It's been quite the eventful week on the farm. Monday started out with spring bee feeding expectations. I made a trip to pick up about three tons of bee feed:
On Tuesday morning, 4:30 AM, I started out on another trip. This one heading south to Kentucky to pick up an order of 3000 frames and foundation among other bee related odds and ends. About a mile down the dark road I noticed the trailer lights were out. I had to turn the whole outfit around and try to figure out what was going on. By daylight I was still no closer to a roadworthy trailer so I thought I might as well fix myself some breakfast.
That's about the time Jayne came downstairs. She was having labor pains!
Our previous three babies were born a week past their due date. This one was apparently coming six days early! As it turned out the trailer problems were a blessing. I'd never live it down if our forth child was born while I was off in Kentucky hauling bee equipment.
By the day's end, she was in our arms:
|Eden Caroline Barnes|
Born March 4th. 8.0 lbs
By this point in our baby having careers, the nurses and doctors all knew us as the beekeepers (the prolific beekeepers). I was surprised to receive quite a few thank-yous and compliments about the honey we brought two years ago when Bridger was born.
Couldn't disappoint this time around.
Yes, of course, the big one was for Dr. Goldfarb.
He catches a baby and gets all that honey. Isn't that just the way?
Eden timed it perfectly so that we'd have to stay two nights as captives in the hospital. The family all had to visit. Welcome to the noisy world, little girl.
My brother brought cigars. Once again, adamantly, Jayne refused to let the baby have even one puff.
So after nearly 48 hours we were homeward bound with a new addition in tow:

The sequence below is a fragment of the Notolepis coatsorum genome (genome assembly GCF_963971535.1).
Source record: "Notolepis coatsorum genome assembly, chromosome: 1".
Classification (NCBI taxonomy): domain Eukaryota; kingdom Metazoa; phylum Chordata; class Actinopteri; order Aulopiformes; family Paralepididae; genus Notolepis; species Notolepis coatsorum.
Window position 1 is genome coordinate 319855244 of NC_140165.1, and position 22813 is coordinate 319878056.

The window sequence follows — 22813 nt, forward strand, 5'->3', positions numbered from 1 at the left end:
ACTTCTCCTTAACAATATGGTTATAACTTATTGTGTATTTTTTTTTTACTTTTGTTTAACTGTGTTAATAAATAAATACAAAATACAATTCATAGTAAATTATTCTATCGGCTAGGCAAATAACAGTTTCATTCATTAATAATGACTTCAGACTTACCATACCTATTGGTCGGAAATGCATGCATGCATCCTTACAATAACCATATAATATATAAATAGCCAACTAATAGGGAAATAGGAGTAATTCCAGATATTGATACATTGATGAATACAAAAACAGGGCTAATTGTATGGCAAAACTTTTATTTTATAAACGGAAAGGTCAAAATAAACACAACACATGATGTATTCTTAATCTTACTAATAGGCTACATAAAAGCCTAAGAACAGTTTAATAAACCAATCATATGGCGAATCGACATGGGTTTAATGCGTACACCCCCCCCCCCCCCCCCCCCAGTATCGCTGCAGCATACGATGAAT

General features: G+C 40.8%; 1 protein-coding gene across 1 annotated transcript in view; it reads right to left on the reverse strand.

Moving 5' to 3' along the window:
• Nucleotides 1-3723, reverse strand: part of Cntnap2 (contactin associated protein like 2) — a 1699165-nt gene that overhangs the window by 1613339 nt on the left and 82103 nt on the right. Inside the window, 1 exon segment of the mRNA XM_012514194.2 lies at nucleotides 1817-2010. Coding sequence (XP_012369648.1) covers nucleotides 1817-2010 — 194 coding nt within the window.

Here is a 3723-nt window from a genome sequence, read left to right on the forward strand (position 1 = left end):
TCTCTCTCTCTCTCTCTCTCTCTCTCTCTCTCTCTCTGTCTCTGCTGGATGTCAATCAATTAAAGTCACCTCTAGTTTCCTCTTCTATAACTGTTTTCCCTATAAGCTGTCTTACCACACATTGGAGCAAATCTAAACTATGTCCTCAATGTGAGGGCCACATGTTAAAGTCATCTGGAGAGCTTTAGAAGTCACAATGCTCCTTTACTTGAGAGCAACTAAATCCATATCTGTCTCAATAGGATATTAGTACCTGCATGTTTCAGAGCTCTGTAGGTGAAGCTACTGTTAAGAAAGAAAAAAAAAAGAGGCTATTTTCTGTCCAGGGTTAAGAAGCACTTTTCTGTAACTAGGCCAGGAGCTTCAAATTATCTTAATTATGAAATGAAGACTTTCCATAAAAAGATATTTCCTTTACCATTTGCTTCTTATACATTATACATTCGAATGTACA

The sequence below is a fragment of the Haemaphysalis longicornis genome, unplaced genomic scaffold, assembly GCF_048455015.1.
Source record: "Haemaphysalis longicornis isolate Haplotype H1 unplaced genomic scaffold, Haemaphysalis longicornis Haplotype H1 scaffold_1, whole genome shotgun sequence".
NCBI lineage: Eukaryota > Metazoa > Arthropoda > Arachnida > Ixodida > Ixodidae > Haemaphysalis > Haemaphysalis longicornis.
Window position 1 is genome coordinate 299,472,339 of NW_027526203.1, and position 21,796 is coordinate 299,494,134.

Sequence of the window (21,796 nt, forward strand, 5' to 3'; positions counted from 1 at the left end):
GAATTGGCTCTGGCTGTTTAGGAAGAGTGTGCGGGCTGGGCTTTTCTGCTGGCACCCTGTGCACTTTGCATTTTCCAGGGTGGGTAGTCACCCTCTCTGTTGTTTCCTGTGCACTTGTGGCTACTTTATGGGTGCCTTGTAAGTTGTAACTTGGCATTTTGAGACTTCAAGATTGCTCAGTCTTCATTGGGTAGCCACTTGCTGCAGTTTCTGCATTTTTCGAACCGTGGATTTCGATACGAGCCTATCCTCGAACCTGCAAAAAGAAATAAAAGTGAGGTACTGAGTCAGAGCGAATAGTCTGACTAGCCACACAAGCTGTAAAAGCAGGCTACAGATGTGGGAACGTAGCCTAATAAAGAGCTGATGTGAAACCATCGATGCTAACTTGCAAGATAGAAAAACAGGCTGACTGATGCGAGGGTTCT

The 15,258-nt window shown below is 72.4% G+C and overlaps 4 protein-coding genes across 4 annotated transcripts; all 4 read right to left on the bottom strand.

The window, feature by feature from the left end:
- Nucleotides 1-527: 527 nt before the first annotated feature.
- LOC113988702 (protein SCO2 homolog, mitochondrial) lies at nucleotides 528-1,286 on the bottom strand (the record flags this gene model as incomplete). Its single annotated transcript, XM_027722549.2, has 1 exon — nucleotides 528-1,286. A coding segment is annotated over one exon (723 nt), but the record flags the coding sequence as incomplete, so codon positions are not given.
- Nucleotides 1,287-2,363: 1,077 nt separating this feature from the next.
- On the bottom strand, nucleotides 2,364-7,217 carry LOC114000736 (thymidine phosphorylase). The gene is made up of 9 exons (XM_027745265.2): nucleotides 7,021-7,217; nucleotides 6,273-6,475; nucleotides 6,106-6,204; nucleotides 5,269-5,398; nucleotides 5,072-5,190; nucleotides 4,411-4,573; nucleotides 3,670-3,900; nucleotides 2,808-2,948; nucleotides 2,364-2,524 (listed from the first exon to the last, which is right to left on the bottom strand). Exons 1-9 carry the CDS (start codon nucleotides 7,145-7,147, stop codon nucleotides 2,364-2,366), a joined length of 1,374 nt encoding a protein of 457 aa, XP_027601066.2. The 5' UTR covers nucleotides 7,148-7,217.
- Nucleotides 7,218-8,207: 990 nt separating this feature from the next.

|CLICK IT OR TICKET|
Even for you, Eden!
And the day we drove Eden home happened to be Mason's birthday.
Our little rocket scientist turned six!
He's pretty serious about space.
When asked if he wanted to play basketball in town this winter, he responded, "No, I guess not..."
"Why not, Mason?"
"Because... it's not about science."
Now that's my boy!
We thought he could handle a telescope:
So far we've been able to explore the interstellar mysteries of bird feeders, branches and sandbox toys.
At this point in his career his head is completely in the stars with almost zero interest in bees. Maybe he'll come around, maybe not. (Beekeeping really is about science, Mason!)
And even if the astronomy doesn't work out, he's smart and talented; so many roads for a young man such as this:
Urgent Update: (at Jayne's request) I would like to clarify that I'm not laughing at Mason in this video, just the funniness of it all. In fact I didn't discover the little "plumber aspect" until re-watching it. Also, I'm not knocking on plumbers. There have been many instances, living in this old house, that I have wished I was one.